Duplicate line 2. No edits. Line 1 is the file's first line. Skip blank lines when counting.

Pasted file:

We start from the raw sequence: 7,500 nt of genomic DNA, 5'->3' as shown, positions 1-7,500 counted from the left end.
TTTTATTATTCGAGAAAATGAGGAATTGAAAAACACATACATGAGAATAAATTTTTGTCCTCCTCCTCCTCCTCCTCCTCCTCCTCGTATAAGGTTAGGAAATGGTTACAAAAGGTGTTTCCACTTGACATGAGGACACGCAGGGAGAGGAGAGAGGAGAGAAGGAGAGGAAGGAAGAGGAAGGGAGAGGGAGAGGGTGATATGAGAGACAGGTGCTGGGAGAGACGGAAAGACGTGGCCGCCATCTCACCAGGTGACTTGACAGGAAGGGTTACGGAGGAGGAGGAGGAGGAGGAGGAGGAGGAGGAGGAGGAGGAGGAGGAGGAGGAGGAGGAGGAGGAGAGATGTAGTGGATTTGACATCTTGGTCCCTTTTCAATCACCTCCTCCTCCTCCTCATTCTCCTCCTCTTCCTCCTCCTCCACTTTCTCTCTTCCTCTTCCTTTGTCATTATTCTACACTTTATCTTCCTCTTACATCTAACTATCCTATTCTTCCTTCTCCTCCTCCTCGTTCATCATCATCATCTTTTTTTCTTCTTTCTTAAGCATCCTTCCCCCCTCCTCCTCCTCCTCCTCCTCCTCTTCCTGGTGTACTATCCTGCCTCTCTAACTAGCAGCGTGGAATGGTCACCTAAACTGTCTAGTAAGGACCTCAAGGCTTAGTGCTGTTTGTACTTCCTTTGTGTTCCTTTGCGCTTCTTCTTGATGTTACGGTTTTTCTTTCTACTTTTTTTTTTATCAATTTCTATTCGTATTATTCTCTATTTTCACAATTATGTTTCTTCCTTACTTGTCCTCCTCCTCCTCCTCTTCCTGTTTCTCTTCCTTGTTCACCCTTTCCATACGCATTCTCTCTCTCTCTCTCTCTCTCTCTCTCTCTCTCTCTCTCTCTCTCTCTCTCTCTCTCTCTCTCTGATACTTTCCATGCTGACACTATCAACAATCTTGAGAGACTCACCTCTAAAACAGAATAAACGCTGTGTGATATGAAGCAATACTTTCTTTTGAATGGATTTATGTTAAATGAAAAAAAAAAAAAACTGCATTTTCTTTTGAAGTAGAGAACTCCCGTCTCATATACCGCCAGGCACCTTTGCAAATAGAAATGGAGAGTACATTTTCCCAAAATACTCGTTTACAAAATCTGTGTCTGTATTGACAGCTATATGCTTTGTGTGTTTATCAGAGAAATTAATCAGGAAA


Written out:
TTTTATTATTCGAGAAAATGAGGAATTGAAAAACACATACATGAGAATAAATTTTTGTCCTCCTCCTCCTCCTCCTCCTCCTCCTCGTATAAGGTTAGGAAATGGTTACAAAAGGTGTTTCCACTTGACATGAGGACACGCAGGGAGAGGAGAGAGGAGAGAAGGAGAGGAAGGAAGAGGAAGGGAGAGGGAGAGGGTGATATGAGAGACAGGTGCTGGGAGAGACGGAAAGACGTGGCCGCCATCTCACCAGGTGACTTGACAGGAAGGGTTACGGAGGAGGAGGAGGAGGAGGAGGAGGAGGAGGAGGAGGAGGAGGAGGAGGAGGAGGAGGAGGAGGAGAGATGTAGTGGATTTGACATCTTGGTCCCTTTTCAATCACCTCCTCCTCCTCCTCATTCTCCTCCTCTTCCTCCTCCTCCACTTTCTCTCTTCCTCTTCCTTTGTCATTATTCTACACTTTATCTTCCTCTTACATCTAACTATCCTATTCTTCCTTCTCCTCCTCCTCGTTCATCATCATCATCTTTTTTTCTTCTTTCTTAAGCATCCTTCCCCCCTCCTCCTCCTCCTCCTCCTCCTCTTCCTGGTGTACTATCCTGCCTCTCTAACTAGCAGCGTGGAATGGTCACCTAAACTGTCTAGTAAGGACCTCAAGGCTTAGTGCTGTTTGTACTTCCTTTGTGTTCCTTTGCGCTTCTTCTTGATGTTACGGTTTTTCTTTCTACTTTTTTTTTTATCAATTTCTATTCGTATTATTCTCTATTTTCACAATTATGTTTCTTCCTTACTTGTCCTCCTCCTCCTCCTCTTCCTGTTTCTCTTCCTTGTTCACCCTTTCCATACGCATTCTCTCTCTCTCTCTCTCTCTCTCTCTCTCTCTCTCTCTCTCTCTCTCTCTCTCTCTCTCTCTCTGATACTTTCCATGCTGACACTATCAACAATCTTGAGAGACTCACCTCTAAAACAGAATAAACGCTGTGTGATATGAAGCAATACTTTCTTTTGAATGGATTTATGTTAAATGAAAAAAAAAAAAAACTGCATTTTCTTTTGAAGTAGAGAACTCCCGTCTCATATACCGCCAGGCACCTTTGCAAATAGAAATGGAGAGTACATTTTCCCAAAATACTCGTTTACAAAATCTGTGTCTGTATTGACAGCTATATGCTTTGTGTGTTTATCAGAGAAATTAATCAGGAAA